Before the Chibok girls, there were the Buni Yadi boys. Four years ago, Boko Haram insurgents attacked and killed 58 male students of Federal Government College, Buni Yadi, Yobe state, for receiving “western education”. The school was, before then, known for its excellence. It represented Nigeria in Geo-Challenges at Florida, USA, in 2002; was state runner-up in the 4th Annual National Essay Competition for secondary schools organised by the Nigeria Stock Exchange (NSE) in 2003; came first in the 3rd National Quiz Competition on Capital Market for secondary schools organised by Security Exchange Commission (SEC); was state winner of the 6th and 10th NSE Annual National Essay Competition for Secondary Schools in 2005 and 2011 respectively; and was first at the zonal chess competition held in Jalingo, Taraba state, in 2012.
Today, the college still stands grim amid rubbles and ashes, making it appear as though a cremation has just occurred. The aftermath has so erased its records of academic excellence that nothing seems to be known of its prior achievement.
Usman Ali-Grema is the administrative officer of the Federal Government College, Buni Yadi, Yobe state. He would wish he wasn’t, particularly on the night of February 24, 2014, when Boko Haram insurgents massacred 58 students in their sleep.
After a day of hard study ahead of their senior secondary school examination, the students had retired to their hostels to catch some rest. Tuesday was going to be another busy day. For a school known for excellence, nothing less was expected of the students.
‘THEY KILLED MANY OF MY CLASSMATES’
“The attack began around 11pm Monday till 3am on Tuesday. The school was on holiday, but we asked the SS2 students to come for extra lesson in preparation for their forthcoming senior secondary school examination (SSCE). So they had just finished the class and went to bed afterwards,” Ali-Grema says.
“The insurgents stormed the school through the girls’ hostel. One of our matrons, Aisha Ahmad, saw them. She wanted to scream but they shut her up, held her hostage at gun point and requested for the keys to the door of the female hostel, but the matron gave them a fake key. Thereafter they made several attempts to open the door but they couldn’t.
“One of the insurgents became angry and shot at the padlock; accidentally the bullet bounced back and hit him. That shot alerted people and students in the school of the impending danger. All the girls were ordered out by them and taken to the mosque where they were instructed to forget about western education and go and get married.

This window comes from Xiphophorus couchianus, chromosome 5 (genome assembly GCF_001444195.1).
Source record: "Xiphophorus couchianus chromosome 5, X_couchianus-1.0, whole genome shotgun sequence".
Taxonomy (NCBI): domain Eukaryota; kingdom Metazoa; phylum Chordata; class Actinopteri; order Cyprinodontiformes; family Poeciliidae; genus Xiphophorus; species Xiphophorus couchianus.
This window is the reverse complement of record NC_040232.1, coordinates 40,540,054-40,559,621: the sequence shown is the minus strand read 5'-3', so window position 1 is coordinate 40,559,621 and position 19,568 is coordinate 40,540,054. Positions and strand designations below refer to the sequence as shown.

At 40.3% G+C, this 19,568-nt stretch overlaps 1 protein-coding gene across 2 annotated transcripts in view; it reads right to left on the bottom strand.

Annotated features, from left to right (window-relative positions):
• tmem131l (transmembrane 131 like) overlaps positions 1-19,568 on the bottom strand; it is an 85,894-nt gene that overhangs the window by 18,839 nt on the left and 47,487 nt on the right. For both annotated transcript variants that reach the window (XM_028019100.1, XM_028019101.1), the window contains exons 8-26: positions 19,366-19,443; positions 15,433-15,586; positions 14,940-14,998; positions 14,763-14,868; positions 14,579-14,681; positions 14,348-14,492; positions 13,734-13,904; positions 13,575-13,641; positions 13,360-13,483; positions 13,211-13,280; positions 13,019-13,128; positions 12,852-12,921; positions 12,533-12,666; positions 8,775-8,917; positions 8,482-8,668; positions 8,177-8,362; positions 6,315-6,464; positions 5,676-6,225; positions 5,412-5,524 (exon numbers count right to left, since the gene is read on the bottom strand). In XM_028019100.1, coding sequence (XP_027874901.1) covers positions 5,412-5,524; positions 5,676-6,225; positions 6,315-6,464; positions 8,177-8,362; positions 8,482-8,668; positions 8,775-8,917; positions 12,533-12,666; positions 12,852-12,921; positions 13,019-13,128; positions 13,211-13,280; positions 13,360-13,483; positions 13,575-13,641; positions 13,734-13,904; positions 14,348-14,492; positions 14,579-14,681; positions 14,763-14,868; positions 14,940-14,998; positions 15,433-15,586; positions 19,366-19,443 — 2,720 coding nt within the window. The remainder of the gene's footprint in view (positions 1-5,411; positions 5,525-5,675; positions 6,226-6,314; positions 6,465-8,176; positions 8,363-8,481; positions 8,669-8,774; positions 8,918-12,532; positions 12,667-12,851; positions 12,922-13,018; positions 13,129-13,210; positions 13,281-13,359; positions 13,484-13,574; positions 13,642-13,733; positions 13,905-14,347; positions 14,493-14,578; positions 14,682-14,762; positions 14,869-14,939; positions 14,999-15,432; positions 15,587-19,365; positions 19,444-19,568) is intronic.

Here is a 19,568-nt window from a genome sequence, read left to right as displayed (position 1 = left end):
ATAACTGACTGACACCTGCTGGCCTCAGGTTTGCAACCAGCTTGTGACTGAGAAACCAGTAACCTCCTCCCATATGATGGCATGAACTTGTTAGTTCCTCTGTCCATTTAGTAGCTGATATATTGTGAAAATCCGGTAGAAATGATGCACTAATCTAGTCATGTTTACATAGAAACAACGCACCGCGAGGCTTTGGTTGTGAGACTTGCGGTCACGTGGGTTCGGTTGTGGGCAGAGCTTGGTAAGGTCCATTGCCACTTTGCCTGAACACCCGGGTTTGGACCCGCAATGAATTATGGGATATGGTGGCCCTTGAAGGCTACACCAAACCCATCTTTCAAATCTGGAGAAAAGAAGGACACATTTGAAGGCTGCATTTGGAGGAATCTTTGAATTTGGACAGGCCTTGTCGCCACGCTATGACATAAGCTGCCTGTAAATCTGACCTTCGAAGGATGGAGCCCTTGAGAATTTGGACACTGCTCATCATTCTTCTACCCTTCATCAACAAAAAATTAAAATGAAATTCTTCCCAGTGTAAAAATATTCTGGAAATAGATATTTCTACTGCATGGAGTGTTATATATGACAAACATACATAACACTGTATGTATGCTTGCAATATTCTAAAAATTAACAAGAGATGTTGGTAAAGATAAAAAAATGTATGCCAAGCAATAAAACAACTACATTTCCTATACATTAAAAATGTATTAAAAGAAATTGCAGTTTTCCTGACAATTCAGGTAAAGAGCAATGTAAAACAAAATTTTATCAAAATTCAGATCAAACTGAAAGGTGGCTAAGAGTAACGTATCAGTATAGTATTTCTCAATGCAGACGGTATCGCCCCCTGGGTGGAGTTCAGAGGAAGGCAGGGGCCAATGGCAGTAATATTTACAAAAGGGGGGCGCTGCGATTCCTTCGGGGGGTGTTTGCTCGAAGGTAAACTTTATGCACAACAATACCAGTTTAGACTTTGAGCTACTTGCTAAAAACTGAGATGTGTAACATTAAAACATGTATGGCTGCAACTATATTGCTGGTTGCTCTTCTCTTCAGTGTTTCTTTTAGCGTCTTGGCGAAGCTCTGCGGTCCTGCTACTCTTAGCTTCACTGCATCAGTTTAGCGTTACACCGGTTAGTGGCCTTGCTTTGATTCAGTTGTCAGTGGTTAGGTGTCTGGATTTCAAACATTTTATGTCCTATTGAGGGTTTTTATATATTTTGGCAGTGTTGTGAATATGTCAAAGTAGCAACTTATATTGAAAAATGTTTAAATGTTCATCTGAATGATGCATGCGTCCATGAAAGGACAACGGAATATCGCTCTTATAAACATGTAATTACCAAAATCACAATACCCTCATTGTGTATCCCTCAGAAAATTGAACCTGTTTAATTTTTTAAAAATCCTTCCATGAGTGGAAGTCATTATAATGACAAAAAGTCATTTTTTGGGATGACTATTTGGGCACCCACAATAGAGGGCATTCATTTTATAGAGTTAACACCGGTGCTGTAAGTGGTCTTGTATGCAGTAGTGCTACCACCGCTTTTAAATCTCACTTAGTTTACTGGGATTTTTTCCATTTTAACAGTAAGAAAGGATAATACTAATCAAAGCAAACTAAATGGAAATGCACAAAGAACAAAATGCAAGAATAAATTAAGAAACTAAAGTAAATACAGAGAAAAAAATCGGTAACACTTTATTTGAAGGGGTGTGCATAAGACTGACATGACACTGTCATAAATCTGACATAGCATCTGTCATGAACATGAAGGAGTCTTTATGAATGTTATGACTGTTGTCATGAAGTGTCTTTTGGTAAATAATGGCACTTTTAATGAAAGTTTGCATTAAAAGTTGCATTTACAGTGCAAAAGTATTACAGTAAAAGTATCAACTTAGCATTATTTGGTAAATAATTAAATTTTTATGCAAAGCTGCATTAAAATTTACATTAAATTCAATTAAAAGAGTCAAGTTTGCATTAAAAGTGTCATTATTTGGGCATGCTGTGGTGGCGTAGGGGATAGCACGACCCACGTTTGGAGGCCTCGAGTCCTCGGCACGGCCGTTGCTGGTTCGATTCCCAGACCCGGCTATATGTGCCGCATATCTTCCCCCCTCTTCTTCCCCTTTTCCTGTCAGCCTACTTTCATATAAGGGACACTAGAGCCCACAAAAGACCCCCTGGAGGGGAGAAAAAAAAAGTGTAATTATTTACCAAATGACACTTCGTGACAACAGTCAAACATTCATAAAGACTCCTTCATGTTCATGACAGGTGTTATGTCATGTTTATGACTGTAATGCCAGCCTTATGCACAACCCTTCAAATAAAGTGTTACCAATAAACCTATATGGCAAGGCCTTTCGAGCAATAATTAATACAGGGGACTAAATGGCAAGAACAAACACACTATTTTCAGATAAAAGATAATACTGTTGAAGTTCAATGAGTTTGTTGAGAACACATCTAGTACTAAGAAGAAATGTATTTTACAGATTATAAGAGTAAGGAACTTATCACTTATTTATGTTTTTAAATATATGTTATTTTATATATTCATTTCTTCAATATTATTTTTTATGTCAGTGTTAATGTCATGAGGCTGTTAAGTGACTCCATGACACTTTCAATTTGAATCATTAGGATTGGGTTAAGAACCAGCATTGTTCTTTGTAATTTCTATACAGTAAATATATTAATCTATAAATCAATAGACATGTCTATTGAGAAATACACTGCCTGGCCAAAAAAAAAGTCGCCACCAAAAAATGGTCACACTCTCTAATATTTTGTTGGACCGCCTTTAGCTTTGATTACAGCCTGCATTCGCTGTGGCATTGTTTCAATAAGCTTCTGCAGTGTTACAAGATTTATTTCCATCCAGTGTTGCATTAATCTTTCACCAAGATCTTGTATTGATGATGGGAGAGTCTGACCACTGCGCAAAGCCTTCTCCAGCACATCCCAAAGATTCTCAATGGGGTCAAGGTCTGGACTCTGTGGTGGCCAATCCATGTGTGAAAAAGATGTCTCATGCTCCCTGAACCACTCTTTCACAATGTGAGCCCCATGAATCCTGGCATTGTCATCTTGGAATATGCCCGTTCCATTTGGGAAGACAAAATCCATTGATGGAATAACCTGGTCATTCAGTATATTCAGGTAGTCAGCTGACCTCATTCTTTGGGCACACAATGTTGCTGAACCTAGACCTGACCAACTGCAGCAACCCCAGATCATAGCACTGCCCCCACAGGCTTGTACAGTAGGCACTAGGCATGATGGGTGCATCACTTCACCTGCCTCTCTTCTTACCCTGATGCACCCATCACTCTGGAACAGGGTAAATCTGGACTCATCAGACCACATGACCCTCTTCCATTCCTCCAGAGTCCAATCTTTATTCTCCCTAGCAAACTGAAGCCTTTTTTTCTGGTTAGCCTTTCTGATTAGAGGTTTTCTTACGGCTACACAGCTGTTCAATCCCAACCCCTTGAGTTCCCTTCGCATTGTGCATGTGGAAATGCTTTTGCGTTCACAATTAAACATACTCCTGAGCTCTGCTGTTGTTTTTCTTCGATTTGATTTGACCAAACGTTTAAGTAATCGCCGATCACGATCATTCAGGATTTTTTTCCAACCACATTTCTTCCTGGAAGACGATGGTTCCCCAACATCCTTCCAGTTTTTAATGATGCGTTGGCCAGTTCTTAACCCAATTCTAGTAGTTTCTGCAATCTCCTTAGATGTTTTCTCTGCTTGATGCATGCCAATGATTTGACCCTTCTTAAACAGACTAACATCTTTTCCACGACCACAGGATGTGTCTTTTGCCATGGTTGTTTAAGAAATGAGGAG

“As the girls immediately left the school, the onslaught began on the male hostel. Niger house hostel was the first to be attacked. The insurgents picked 29 male students and killed them on the spot, lining up their dead bodies in front of the hostel.”
The school, located in Gujba local government, some 55 kilometres away from Damaturu, Yobe state capital, was one of the five government schools attacked by the insurgents in quick successions. Perhaps emboldened by the successes of their attacks on schools in the north-east, Boko Haram went on to abduct almost 300 girls at Government Secondary School, Chibok, in Borno state a couple of months later. Many of them still in captivity.
And continues the story…
‘TEACHERS RAN AWAY NAKED’
“They searched every room at the staff quarters looking for teachers,” he says. The teachers were alerted as soon as the attack began inside the hostels, and so had ample time to flee.
Several were said to have escaped with no clothes on them, trekking from Buni Yadi to Damaturu — a distance of 55.4 kilometres with a travel time of 49 minutes by car but 11 hours six minutes by foot.
“I saw David, one of our staff, battling to escape. I realised he could not walk because he was sick. So I carried him on my shoulder and took him to the nearest safe building and left him there. They caught me on my way back to the school; many insurgents surrounded me,” Muhammad recalls.
According to him, about 12 of them pointed rifles at him, debating whether to kill or spare him.
“I could hear them arguing among themselves; one was saying, ‘just kill him’ while another said ‘spare him’. One of the insurgents argued that working in the school where western education is taught is an act of infidelity. But the insurgents’ commander insisted that I should be spared,” he says.
His belongings were not spared, though. A bow and arrow, two pairs of clothes, one pair of shoe, a cutlass, torchlight, a pair of suit, a set of security uniform and N4,000 were burnt to ashes when the insurgents set the security post ablaze. The teachers too lost their belongings to the attack.
“That was how I miraculously survived the attack,” he says, with a small smile that exposed his discoloured teeth.
‘MILITARY COULD HAVE SAVED THOSE CHILDREN’
The Nigerian military received information of the planned attack on the school hours ahead but failed to act to save the children.
“Many of us have accused the military of failing to adequately protect the students in the face of the attack. What pained us as parents was that we heard that prior to the attack, check points close to the school were relocated,” he says.
“When the attack occurred, the principal was not in the school, his vice was also absent, as well as most of the senior staff members of the school. The military also quickly dismantled some checkpoints that very evening before the incident. So it seems like they were aware of the incident.”
Muhammad Machima, chairman of the Parent Teacher Association (PTA), informs that several letters were written to challenge the action of the military, but no single answer was provided.
“Nobody ever visited the place to sympathise with even the family and the community.
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